Department of Psychology
University of Pennsylvania
Coordinating meaning and understanding as a collaborative process
People use language to accomplish things together. To succeed, they must coordinate their actions at multiple levels, including what the speaker means when producing their utterance and what their addressee takes them to mean. According to Clark and colleagues (e.g., 1996; Clark & Wilkes-Gibbs, 1986), people who are engaged in real-time conversations collaborate to establish the mutual belief that they have understood each other. In this talk, I will flesh out the various forms that such collaboration takes. Through analyses of unscripted dialogues between individuals engaged in a goal-oriented task, I will present evidence that even in very circumscribed setting, successful communication depends on active collaboration between conversational partners.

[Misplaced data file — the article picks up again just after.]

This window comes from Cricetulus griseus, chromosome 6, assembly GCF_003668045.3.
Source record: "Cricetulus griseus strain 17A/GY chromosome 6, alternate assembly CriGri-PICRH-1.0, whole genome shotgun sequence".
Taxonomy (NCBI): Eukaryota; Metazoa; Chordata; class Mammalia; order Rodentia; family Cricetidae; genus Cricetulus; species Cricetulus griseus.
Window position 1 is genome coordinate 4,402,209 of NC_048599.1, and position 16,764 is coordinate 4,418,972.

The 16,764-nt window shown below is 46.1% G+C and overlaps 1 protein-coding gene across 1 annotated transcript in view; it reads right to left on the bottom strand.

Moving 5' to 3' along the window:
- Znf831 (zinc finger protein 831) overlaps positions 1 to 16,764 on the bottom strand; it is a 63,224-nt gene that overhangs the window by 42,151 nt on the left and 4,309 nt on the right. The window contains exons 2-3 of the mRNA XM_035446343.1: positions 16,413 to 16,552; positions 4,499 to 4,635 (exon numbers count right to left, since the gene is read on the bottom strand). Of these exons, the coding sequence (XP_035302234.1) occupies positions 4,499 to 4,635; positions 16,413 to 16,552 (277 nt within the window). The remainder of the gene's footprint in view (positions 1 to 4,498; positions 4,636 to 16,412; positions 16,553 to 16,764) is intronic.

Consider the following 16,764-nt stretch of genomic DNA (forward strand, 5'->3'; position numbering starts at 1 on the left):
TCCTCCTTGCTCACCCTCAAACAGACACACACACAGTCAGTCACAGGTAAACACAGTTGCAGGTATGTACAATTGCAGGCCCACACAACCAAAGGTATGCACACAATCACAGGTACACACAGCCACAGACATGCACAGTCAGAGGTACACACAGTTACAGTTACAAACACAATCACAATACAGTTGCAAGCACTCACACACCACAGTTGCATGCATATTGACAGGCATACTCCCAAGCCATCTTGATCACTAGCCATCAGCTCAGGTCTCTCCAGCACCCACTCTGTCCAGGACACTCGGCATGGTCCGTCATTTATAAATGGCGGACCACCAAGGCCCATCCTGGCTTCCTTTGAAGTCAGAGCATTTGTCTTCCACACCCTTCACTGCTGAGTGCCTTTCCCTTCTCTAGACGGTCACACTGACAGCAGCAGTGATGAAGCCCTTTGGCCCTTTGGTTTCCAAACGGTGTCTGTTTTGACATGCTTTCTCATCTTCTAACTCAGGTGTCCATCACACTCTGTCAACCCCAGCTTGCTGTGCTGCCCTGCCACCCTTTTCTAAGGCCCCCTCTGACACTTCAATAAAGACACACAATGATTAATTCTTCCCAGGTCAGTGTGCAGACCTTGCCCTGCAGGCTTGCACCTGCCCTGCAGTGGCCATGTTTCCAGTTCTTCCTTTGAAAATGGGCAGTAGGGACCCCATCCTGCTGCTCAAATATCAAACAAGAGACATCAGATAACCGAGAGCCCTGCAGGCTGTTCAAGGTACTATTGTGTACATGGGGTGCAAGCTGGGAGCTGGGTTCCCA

The presentation will begin at 12:00pm. Food and drinks will be provided.